# ask-the-community

Gopal Vashishtha

03/22/2024, 6:13 PM
We have a need to spin up virtual machines in the cloud that run a simulation. One option to support this use is to write a Flyte agent that spins up the job. Another option is to write a Flyte task that spins up the job, polls for completion, and then downloads the outputs. What do we get from using a flyte agent (option 1) that we couldn't get from a long-running task (option 2)?

Samhita Alla

03/25/2024, 5:34 AM
cc @Kevin Su


03/25/2024, 6:49 PM
a long running task will take up space/resources. an agent runs as part of pod that can run multiple agents, like a service. it’ll be up all the time (so if you have no other agents, technically it may take up more resources). the one agent will also always be up and and can run multiple task instances, whereas in the long poll case, it sounds like you’d be running one polling task for every real task.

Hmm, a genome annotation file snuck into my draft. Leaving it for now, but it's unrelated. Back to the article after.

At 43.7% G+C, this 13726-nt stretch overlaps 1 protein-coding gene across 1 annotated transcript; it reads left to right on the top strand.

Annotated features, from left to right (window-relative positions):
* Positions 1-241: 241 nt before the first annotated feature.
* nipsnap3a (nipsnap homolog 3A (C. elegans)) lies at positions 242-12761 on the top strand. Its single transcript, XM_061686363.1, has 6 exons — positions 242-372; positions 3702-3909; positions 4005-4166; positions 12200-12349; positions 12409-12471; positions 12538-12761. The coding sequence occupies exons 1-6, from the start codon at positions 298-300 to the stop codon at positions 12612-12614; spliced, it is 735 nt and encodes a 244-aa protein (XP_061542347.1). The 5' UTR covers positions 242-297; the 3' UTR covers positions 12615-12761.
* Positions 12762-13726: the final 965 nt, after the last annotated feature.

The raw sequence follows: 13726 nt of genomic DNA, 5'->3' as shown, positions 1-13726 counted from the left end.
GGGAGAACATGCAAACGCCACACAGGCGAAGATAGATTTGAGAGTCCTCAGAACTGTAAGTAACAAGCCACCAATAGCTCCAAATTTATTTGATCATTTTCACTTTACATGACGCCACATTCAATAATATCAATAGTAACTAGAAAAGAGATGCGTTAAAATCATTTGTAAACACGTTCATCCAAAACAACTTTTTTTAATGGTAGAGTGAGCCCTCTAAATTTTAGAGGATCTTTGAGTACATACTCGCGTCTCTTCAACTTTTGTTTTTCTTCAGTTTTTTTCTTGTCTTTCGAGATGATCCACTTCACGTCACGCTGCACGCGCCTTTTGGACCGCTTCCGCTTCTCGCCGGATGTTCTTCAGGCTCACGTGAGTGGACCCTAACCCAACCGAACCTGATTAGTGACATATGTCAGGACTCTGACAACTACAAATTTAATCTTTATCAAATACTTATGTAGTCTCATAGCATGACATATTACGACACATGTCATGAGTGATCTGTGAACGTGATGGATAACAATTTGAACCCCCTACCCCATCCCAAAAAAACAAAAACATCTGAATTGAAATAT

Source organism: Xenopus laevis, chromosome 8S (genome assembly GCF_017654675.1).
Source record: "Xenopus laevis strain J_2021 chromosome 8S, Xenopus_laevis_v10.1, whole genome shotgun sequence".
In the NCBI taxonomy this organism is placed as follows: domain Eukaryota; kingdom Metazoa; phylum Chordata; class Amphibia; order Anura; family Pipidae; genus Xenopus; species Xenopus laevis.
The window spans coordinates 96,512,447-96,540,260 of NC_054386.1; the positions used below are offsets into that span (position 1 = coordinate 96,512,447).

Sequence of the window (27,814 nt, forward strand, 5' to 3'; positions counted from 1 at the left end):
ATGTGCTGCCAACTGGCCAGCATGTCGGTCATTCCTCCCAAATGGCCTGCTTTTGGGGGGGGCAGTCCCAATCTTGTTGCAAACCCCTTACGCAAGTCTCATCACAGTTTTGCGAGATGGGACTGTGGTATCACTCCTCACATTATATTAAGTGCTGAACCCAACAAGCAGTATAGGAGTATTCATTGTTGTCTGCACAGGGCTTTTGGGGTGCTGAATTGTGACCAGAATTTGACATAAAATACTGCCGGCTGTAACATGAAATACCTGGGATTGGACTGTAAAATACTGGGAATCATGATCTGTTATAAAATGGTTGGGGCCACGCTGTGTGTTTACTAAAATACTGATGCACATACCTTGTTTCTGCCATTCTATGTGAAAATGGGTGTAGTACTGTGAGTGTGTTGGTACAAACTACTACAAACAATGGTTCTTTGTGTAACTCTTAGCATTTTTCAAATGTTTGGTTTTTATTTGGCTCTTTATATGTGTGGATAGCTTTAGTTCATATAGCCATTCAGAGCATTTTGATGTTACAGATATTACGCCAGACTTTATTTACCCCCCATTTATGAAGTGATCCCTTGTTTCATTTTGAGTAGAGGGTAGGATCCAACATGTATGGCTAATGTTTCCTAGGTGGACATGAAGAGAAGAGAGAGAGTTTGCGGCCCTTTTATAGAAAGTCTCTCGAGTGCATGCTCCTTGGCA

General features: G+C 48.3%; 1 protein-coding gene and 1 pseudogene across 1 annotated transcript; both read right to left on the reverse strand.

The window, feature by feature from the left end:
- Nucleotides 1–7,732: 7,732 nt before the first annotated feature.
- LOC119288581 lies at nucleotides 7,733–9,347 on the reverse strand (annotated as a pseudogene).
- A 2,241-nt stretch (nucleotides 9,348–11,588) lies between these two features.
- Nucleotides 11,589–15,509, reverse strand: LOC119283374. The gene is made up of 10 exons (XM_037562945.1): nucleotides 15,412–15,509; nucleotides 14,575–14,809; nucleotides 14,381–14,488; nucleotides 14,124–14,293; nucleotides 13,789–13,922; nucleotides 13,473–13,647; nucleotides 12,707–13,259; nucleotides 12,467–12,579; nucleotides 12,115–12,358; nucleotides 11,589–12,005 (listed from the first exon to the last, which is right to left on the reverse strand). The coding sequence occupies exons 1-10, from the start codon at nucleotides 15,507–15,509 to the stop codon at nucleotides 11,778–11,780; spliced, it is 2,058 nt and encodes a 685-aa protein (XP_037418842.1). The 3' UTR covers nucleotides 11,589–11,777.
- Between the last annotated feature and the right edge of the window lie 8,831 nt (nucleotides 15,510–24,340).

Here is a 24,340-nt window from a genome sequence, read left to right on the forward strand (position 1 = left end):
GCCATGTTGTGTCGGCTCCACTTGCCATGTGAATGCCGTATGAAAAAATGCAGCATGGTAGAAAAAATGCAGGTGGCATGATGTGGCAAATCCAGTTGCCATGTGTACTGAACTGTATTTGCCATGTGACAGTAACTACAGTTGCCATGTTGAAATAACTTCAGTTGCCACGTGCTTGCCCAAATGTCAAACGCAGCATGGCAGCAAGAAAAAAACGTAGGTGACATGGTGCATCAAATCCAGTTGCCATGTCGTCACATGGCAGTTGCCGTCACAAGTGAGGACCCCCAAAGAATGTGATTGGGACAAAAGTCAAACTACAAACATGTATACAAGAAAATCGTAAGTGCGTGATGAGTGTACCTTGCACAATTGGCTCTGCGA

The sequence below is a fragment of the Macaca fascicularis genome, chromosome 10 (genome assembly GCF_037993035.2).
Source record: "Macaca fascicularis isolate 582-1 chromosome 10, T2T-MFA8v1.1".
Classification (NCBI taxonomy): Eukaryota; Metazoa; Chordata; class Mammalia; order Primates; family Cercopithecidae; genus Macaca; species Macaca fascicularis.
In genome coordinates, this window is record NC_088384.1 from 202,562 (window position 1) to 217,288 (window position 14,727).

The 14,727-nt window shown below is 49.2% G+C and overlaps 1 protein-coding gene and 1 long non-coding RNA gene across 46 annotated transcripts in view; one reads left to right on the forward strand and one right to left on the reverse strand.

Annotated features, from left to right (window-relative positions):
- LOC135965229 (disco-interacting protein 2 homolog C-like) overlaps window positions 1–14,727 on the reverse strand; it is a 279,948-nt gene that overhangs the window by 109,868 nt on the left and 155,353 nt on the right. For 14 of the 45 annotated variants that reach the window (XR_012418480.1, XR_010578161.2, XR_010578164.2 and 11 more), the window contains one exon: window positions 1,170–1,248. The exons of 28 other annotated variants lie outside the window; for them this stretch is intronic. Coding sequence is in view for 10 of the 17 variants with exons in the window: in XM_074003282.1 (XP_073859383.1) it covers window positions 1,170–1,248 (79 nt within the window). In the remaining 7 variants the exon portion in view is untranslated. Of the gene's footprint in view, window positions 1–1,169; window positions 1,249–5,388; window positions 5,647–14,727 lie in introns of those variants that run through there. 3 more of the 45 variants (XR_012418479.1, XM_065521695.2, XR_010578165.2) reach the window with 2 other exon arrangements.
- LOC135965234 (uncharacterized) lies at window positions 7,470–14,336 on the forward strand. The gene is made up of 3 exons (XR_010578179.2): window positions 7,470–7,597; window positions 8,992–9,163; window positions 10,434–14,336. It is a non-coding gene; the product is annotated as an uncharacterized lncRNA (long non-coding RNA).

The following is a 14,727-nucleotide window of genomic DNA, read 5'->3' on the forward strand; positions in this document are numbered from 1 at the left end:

Kevin Su

03/25/2024, 6:54 PM
yes, if your task is not running in the k8s, it’s better to create an agent to submit your job to external system.
that we couldn’t get from a long-running task (option 2)?
what does this long-running task do? if it just send a http request to the cloud, it will waste many resources because propeller launch a pod for each task.

Gopal Vashishtha

03/26/2024, 4:39 AM
How does flyte decide when it needs another replica of the pod hosting an agent? Is there some kind of pod autoscaler deployed by default? Otherwise I worry the agent will run out of resources under heavy loud (thousands of concurrent tasks)


03/26/2024, 5:28 AM
not that I know of. but thousands of concurrent tasks is still pretty light I feel. I know kevin did some load testing a while back.

Gopal Vashishtha

03/28/2024, 2:08 AM
Will try and report back!

Eduardo Apolinario (eapolinario)

03/28/2024, 3:43 PM
The agents pods are running behind a k8s
and even though we don't ship a pod autoscaler in our helm charts, it'd be pretty simple to add one.